Oven was about to lie, but realized it wasn’t necessary. “I’m a grown dog, Jerry. I don’t see how it’s any of your business if I wander over to the Library to socialize with Willow every now and then.”
“I guess I really don’t mind,” Jerry admitted, “but I’m going to put you on America’s Smartest Dogs if you keep talking like that.”
“Duly noted,” Oven said. He thought he caught a glimpse of a faint smile from Jerry. This was new. “Anyways, like I was asking. What zone are we in when we’re not in a school zone? The Twilight Zone?”
“You're not old enough to know about the Twilight Zone,” Jerry said. He was about to ask how Oven knew about the show but was cut off.
“Don't go off on another rabbit trail,” Oven advised. “It’s not like I’ve been locked up in a closet for most of my life.”
“You’ve been trapped in a car for most of it,” Jerry said in an almost contrite manner.
“I like our drives, Jerr,” Oven admitted. He really did enjoy them, despite the frequency, but Jerry was acting different this time. Something was better. “Still, I know about a lot of things that you probably don’t think I do. What I don’t know is, yet again, what zone we are in.”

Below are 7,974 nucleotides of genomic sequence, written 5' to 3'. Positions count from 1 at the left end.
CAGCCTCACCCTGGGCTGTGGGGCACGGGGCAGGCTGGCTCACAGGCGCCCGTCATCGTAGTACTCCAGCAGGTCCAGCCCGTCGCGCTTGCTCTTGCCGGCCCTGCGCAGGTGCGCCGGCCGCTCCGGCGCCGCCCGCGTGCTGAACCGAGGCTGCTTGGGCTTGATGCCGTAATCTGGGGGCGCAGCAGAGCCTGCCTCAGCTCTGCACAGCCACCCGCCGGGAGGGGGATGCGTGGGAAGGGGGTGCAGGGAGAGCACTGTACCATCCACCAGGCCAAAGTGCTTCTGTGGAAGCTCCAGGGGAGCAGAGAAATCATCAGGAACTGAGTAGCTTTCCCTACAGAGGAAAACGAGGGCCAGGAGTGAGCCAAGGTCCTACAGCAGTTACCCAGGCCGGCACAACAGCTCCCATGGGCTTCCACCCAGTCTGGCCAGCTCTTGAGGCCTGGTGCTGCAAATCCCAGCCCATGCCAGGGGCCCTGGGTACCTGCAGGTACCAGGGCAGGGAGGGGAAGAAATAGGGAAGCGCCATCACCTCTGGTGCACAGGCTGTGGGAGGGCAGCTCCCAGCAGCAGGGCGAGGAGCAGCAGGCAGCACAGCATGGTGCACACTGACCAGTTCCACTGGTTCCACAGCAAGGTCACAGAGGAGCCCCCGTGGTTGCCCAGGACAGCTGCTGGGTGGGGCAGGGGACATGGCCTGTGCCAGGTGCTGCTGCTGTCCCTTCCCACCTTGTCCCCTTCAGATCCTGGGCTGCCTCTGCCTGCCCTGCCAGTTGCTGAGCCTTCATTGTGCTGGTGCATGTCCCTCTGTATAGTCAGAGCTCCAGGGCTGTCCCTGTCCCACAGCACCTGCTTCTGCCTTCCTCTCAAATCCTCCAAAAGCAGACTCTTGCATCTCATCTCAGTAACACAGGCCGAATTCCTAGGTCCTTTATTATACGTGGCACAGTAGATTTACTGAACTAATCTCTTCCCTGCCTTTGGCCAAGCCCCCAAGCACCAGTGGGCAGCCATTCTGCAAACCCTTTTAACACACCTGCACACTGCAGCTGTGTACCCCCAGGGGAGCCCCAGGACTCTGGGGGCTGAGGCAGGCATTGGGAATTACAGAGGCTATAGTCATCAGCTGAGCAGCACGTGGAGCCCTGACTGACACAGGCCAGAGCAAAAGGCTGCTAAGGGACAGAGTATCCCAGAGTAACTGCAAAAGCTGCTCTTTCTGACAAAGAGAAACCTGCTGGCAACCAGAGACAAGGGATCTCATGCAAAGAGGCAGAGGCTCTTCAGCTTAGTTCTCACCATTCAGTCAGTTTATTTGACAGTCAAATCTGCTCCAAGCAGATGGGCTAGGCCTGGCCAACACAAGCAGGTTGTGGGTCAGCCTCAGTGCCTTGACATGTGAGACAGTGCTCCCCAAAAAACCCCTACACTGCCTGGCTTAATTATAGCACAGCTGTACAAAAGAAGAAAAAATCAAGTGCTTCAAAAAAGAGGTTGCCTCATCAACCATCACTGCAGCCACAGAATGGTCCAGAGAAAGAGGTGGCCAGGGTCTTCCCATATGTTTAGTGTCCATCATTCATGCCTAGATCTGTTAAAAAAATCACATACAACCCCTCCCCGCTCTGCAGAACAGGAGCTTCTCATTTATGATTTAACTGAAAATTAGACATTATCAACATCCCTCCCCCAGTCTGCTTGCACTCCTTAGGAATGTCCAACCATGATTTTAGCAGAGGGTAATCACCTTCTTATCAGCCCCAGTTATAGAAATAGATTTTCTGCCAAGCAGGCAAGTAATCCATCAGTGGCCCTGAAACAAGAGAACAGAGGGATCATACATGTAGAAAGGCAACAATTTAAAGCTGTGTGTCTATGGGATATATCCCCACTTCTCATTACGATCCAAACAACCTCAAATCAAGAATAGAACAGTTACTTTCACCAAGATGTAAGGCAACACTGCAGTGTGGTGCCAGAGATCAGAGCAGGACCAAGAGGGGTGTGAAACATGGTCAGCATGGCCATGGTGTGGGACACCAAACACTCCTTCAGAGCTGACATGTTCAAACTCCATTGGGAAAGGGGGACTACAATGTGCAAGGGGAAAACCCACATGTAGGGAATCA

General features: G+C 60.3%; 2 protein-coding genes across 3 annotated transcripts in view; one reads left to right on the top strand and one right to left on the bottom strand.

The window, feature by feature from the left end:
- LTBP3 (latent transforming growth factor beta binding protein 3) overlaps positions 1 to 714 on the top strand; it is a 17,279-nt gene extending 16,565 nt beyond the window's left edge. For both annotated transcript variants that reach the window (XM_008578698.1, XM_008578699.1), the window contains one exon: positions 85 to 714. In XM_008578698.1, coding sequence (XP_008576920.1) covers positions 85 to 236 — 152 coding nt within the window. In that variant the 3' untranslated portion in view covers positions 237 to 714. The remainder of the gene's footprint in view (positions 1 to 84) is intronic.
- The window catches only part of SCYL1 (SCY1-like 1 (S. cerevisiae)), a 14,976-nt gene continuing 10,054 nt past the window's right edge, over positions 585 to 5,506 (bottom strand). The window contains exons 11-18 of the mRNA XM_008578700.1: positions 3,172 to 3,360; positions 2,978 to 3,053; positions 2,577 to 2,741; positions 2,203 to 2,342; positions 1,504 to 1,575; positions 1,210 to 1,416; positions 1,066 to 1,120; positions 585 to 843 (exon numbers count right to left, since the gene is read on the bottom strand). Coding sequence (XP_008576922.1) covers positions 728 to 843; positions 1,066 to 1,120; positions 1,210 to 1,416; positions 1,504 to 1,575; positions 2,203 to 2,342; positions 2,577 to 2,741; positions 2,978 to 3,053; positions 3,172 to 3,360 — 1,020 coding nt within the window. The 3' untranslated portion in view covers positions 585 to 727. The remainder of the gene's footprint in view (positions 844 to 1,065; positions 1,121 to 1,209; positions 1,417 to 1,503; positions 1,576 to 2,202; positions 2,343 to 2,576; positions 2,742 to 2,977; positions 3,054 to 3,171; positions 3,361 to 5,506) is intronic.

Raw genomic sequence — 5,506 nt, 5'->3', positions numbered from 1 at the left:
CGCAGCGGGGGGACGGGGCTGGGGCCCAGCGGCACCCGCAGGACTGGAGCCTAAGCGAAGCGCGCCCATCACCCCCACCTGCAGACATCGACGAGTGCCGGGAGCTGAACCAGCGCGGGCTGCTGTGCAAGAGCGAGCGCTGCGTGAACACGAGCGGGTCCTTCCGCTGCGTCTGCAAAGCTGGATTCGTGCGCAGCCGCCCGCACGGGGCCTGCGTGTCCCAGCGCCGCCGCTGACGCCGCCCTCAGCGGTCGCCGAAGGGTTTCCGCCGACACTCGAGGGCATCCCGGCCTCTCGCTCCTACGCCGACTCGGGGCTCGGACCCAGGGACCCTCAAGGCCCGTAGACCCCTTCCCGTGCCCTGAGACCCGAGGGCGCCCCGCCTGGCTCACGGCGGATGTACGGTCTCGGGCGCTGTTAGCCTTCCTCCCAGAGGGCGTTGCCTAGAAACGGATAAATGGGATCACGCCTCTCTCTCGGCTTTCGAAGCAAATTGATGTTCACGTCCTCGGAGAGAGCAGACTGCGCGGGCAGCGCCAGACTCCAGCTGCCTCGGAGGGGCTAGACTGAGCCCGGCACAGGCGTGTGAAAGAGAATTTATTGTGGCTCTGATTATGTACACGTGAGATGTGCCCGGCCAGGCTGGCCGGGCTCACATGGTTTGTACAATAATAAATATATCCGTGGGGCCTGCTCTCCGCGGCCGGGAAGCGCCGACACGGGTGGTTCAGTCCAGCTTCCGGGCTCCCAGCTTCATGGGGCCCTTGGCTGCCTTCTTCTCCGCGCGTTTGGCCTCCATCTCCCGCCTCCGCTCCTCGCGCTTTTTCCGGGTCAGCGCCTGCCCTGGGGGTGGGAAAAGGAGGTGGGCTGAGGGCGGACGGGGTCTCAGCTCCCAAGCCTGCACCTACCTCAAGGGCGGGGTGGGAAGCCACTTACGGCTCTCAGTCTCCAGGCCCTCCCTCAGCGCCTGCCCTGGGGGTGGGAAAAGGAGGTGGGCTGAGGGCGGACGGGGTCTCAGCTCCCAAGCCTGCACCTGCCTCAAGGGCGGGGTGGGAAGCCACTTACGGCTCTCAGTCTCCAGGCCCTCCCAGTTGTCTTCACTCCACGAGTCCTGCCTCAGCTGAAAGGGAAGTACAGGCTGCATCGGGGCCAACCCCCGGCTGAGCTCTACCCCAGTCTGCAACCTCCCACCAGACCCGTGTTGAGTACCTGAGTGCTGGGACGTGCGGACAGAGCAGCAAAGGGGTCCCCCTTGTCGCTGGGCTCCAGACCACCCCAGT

“I don't know,” Jerry admitted. “I mean, we’re not in a city, but we’re not so far away to be considered the middle of nowhere, even though there’s really nothing but small farms out here. Most likely it's considered an agricultural zone, or a residential zone. Maybe a mixture of both. Something like that.”
“Really?” Oven asked. “That's boring. You humans are really boring sometimes. Especially the ones in charge of naming zones. Let's call it something else.”
“What you call boring, we call practical.” Jerry momentarily went rigged after he spoke. He couldn’t help but think how much that last sentence sounded like Peggy. It even had a small amount of her tone and inflection.
“You sounded just like Peggy,” Oven said without thinking. He didn’t know if revealing this truth would make Jerry happy or sad, but, at the moment, it was almost impossible not to point out. “I mean, that sounds just like something Peggy would have said.” Jerry let out an almost inaudible laugh, but it was still a laugh. Jerry seemed to actually be getting better.